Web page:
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No one, that is, before two different research teams—Clarke Burnham with Kenneth Davis, and Joseph Alba with Robert Weisberg—ran another experiment using the same puzzle but a different research procedure.
Both teams followed the same protocol of dividing participants into two groups.
He challenged research subjects to connect all nine dots using just four straight lines without lifting their pencils from the page.
Today many people are familiar with this puzzle and its solution.
Let’s look a little more closely at these surprising results.
Solving this problem requires people to literally think outside the box.
In the 1970s, however, very few were even aware of its existence, even though it had been around for almost a century.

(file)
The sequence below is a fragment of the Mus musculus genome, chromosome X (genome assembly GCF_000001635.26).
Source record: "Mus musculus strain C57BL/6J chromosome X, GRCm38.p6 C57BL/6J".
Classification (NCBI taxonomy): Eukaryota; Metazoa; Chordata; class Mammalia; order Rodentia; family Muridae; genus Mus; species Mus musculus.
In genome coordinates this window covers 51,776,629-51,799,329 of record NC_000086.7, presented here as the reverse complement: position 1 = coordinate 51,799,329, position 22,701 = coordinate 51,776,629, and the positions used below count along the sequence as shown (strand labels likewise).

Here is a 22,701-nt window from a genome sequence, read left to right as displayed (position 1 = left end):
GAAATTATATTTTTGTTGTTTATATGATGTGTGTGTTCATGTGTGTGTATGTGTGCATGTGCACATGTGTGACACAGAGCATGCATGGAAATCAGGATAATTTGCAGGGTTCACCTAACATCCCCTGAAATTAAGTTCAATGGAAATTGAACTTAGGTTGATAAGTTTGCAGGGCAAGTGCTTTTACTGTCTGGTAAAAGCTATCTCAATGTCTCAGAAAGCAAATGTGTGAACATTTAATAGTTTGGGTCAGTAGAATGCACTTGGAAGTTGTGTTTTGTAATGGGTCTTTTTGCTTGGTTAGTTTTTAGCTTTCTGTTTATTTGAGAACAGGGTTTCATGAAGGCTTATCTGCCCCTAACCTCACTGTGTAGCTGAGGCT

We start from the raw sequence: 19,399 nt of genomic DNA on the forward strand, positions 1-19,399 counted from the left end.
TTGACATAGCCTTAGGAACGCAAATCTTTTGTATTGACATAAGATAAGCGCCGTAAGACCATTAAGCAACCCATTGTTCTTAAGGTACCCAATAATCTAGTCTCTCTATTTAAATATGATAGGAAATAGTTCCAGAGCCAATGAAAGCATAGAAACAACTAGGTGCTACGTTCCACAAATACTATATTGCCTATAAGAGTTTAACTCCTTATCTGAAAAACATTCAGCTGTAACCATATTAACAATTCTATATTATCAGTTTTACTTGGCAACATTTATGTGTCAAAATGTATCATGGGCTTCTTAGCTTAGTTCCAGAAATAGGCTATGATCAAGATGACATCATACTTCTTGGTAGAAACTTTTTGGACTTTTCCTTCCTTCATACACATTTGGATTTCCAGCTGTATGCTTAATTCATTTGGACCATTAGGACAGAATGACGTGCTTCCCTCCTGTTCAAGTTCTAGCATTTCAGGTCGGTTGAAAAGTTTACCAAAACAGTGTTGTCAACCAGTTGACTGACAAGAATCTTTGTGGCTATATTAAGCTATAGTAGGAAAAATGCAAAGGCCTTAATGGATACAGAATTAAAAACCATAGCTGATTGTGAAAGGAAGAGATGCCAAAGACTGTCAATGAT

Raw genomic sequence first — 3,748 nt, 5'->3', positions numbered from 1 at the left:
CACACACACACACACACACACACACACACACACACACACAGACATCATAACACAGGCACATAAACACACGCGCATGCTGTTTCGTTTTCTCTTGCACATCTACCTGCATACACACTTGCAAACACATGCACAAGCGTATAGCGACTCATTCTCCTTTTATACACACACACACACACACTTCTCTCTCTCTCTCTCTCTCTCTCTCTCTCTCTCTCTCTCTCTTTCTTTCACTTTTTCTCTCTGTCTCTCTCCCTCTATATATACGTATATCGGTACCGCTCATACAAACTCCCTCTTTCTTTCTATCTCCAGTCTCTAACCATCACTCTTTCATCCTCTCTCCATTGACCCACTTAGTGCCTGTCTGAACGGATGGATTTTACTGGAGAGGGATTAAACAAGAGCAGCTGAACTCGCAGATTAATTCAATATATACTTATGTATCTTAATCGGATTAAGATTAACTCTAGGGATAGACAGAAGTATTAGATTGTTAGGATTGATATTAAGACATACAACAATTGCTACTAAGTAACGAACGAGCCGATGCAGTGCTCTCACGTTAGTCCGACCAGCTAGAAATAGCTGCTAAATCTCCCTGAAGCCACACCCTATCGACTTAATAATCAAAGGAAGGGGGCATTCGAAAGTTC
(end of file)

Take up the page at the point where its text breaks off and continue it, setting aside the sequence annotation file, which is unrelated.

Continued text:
The second group was told that the solution required the lines to be drawn outside the imaginary box bordering the dot array.
Rather than disproving the myth, in other words, the experiment might instead offer evidence that creativity is an ability that one is born with, or born lacking, hence why information from the environment didn't impact the results at all.
It's an interesting experiment, but the author's conclusion cannot possibly follow from the results of it.
That this advice is useless when actually trying to solve a problem involving a real box should effectively have killed off the much widely disseminated—and therefore, much more dangerous—metaphor that out-of-the-box thinking spurs creativity.
After all, with one simple yet brilliant experiment, researchers had proven that the conceptual link between thinking outside the box and creativity was a myth. But you will find numerous situations where a creative breakthrough is staring you in the face. *From Inside the Box: A Proven System of Creativity for Breakthrough Results Copyright 2014 Drew Boyd There are many theories of creativity.
There seemed to be no end to the insights that could be offered under the banner of thinking outside the box.